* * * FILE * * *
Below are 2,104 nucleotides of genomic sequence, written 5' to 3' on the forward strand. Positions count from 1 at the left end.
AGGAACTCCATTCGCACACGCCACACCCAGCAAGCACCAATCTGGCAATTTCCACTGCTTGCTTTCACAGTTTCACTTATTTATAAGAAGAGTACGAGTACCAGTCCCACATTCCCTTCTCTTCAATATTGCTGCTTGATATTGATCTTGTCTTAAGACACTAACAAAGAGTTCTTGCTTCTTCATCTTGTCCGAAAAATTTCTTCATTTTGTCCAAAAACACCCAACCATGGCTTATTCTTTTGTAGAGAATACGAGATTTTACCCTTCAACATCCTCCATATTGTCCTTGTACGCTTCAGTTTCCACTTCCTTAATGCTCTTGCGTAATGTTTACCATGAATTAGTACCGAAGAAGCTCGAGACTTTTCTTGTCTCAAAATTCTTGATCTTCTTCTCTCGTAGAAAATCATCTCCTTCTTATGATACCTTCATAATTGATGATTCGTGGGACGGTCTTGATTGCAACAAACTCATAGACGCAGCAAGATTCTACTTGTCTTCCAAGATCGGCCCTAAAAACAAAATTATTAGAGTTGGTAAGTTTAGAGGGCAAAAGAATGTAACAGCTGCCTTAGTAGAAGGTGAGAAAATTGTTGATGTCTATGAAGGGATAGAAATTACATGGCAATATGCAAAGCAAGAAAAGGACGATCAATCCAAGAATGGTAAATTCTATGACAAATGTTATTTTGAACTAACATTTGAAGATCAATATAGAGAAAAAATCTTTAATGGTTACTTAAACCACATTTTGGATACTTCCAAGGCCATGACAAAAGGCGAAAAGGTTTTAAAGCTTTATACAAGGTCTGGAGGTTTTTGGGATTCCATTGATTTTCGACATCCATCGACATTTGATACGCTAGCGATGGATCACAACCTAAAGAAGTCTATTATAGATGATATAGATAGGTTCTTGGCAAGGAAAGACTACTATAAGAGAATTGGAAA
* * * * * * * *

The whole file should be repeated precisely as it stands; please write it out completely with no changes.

Below are 2,104 nucleotides of genomic sequence, written 5' to 3' on the forward strand. Positions count from 1 at the left end.
AGGAACTCCATTCGCACACGCCACACCCAGCAAGCACCAATCTGGCAATTTCCACTGCTTGCTTTCACAGTTTCACTTATTTATAAGAAGAGTACGAGTACCAGTCCCACATTCCCTTCTCTTCAATATTGCTGCTTGATATTGATCTTGTCTTAAGACACTAACAAAGAGTTCTTGCTTCTTCATCTTGTCCGAAAAATTTCTTCATTTTGTCCAAAAACACCCAACCATGGCTTATTCTTTTGTAGAGAATACGAGATTTTACCCTTCAACATCCTCCATATTGTCCTTGTACGCTTCAGTTTCCACTTCCTTAATGCTCTTGCGTAATGTTTACCATGAATTAGTACCGAAGAAGCTCGAGACTTTTCTTGTCTCAAAATTCTTGATCTTCTTCTCTCGTAGAAAATCATCTCCTTCTTATGATACCTTCATAATTGATGATTCGTGGGACGGTCTTGATTGCAACAAACTCATAGACGCAGCAAGATTCTACTTGTCTTCCAAGATCGGCCCTAAAAACAAAATTATTAGAGTTGGTAAGTTTAGAGGGCAAAAGAATGTAACAGCTGCCTTAGTAGAAGGTGAGAAAATTGTTGATGTCTATGAAGGGATAGAAATTACATGGCAATATGCAAAGCAAGAAAAGGACGATCAATCCAAGAATGGTAAATTCTATGACAAATGTTATTTTGAACTAACATTTGAAGATCAATATAGAGAAAAAATCTTTAATGGTTACTTAAACCACATTTTGGATACTTCCAAGGCCATGACAAAAGGCGAAAAGGTTTTAAAGCTTTATACAAGGTCTGGAGGTTTTTGGGATTCCATTGATTTTCGACATCCATCGACATTTGATACGCTAGCGATGGATCACAACCTAAAGAAGTCTATTATAGATGATATAGATAGGTTCTTGGCAAGGAAAGACTACTATAAGAGAATTGGAAA